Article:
Why Pixies' Monkey Gone To Heaven is the greatest song about the environment

22 April 2021, 20:56

In 1989 Black Francis wrote a lyric about global warming that's still relevant 30 years later.

Radio X

By Radio X

Pixies were a huge hit in the UK when they first appeared in the late 1980s.

The Boston band - which comprised Charles Thompson (aka Black Francis), Kim Deal, Joey Santiago and David Lovering - hadn't attracted much attention in their native America, but had come to the attention of the British label 4AD, who issued their debut mini-album, Come On Pilgrim, in 1987.

Their first full-length album was 1988's Surfer Rosa, recorded with alternative rock icon Steve Albini, but for the follow-up, the band collaborated with producer Gil Norton to get a slicker sound.

Pixies in September 1988: Black Francis, Kim Deal, David Lovering, and Joey Santiago
Pixies in September 1988: Black Francis, Kim Deal, David Lovering, and Joey Santiago. Picture: Rob Verhorst/Redferns/Getty Images

The result was Doolittle, which crashed into the UK album chart at Number 8 in the Spring of 1989. The album bears some of the band's most enduring tracks: Debaser, Here Comes Your Man, and the always-raucous Tame.

But it was the first single from the record that is still relevant today. While a lot of Black Francis's lyrics were about myths, bible stories, UFOs and the odd tale of lust and longing, Monkey Gone To Heaven was about a very pressing concern: global warming.

Climate change is not a new thing. Ecology had become more of a talking point in the 1970s, but caring for the environment was still seen as a niche, slightly "hippie-ish" pastime.

By the following decade, however, it was becoming clear from research and data analysis that the world was hotting up. Issues such as the destruction of rainforests and the use of ozone layer-damaging CFC gases (chlorofluorocarbons) in industrial and commercial use became more commonplace and many celebrities and musicians began to bring wider attention to the problems the planet faced.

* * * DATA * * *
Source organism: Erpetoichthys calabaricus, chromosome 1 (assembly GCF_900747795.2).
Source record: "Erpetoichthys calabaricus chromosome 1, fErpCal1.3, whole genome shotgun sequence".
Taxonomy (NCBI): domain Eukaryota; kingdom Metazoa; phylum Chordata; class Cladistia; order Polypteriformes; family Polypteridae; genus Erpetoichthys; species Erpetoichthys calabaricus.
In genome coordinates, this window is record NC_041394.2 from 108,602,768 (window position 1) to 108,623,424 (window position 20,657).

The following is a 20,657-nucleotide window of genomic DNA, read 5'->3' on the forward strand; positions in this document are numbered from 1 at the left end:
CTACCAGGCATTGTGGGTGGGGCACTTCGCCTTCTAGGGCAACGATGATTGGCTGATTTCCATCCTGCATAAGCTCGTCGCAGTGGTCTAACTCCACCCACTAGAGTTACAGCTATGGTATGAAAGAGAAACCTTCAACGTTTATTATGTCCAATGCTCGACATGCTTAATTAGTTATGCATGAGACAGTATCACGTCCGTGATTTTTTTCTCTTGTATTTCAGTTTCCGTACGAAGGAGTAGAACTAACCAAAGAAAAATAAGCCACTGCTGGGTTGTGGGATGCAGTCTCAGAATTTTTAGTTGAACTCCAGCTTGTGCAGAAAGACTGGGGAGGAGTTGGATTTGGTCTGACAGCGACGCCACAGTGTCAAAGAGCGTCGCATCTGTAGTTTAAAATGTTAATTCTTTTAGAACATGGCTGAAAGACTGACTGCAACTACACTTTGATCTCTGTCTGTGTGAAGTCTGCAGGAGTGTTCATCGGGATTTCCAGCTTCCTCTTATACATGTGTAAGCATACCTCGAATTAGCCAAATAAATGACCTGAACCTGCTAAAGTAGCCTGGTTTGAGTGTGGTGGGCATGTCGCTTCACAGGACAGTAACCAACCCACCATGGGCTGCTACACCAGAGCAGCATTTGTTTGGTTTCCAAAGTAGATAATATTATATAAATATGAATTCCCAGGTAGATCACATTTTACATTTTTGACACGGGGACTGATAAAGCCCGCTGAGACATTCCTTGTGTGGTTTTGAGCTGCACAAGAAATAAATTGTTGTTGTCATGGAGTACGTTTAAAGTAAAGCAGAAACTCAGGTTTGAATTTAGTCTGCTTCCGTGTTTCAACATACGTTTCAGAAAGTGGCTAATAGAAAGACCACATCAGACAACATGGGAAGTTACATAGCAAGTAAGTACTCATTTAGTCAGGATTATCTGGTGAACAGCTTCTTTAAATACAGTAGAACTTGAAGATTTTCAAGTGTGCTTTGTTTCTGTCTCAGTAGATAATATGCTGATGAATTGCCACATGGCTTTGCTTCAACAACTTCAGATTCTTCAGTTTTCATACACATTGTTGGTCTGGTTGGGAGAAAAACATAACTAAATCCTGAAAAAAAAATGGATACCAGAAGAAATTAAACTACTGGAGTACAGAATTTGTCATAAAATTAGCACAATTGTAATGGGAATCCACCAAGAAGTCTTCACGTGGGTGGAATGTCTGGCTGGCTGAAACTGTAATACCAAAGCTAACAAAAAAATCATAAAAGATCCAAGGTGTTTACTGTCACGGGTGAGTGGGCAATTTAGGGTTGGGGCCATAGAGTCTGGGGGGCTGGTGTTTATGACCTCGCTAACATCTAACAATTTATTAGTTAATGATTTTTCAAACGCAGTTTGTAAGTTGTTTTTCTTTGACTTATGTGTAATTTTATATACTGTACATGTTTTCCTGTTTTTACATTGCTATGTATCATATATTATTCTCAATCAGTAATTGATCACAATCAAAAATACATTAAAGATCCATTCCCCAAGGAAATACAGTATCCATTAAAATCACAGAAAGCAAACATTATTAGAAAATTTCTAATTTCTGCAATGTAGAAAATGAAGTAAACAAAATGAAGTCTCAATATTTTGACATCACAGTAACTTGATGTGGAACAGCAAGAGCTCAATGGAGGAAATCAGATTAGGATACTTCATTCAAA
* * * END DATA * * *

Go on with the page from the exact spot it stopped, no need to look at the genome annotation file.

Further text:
New York City senior health inspector, Roy Jelen holds up a syringe found on the beach at New York's Staten Island in July 1988.
New York City senior health inspector, Roy Jelen holds up a syringe found on the beach at New York's Staten Island in July 1988. Picture: Betmman/Getty Images

There was also the issue of the "Syringe Tide", an environmental disaster that saw tons of medical waste wash up on the shores of New Jersey and New York, causing the local beaches to be closed.

For Black Francis, there was a feeling that the old order was being upset - especially with the ancient gods of the sea. "The sky and the ocean are both very ancient, spiritual and mythological places," he told NME in April 1989. "And I'm just trying to talk about them in surreal kinds of ways."

Monkey Gone To Heaven opens with a tale of an "underwater guy who controlled the sea" who comes a cropper from (presumably) the "Syringe Tide" and the other effluents that were being dumped into the Atlantic Ocean. "The man dying from the sludge in the water in New Jersey is just me getting mythological," said Francis. "It's Neptune that I picture dying from the pollution."

The second verse concerns the damage to the ozone layer, claiming that "everything is gonna burn, we'll all take turns, I'll get mine too."

The cover of Pixies' Monkey Gone To Heaven single, March 1989
The cover of Pixies' Monkey Gone To Heaven single, March 1989. Picture: Press/4AD

This worked on two levels for Black Francis: "There's a big hole in the ozone layer scientifically, but the unreal side is that there's a hole in the sky and the sky means a lot of things to lots of people in different cultures."

The song peaks with the frontman screaming a nursery-rhyme style lyric that invoked some weird numerology: "If man is 5, then the devil is 6, and if the devil is 6, then God is 7!"

"I just remember someone telling me of the supposed fact that in the Hebrew language, especially in the Bible, you can find lots of references to man in the 5th and Satan in the 6th and God in the 7th." Francis explained to Alternative Press. "I didn't go to the library and figure it out."

When Monkey Gone To Heaven was released as a single on 20 March 1989, the cover depicted a benign simian with a halo over its head.

The image was cute and mystical at the same time, but the dark beauty of Simon Larbalestier's photography covers the harsh truth - that monkey has already gone to heaven. It's stuffed.

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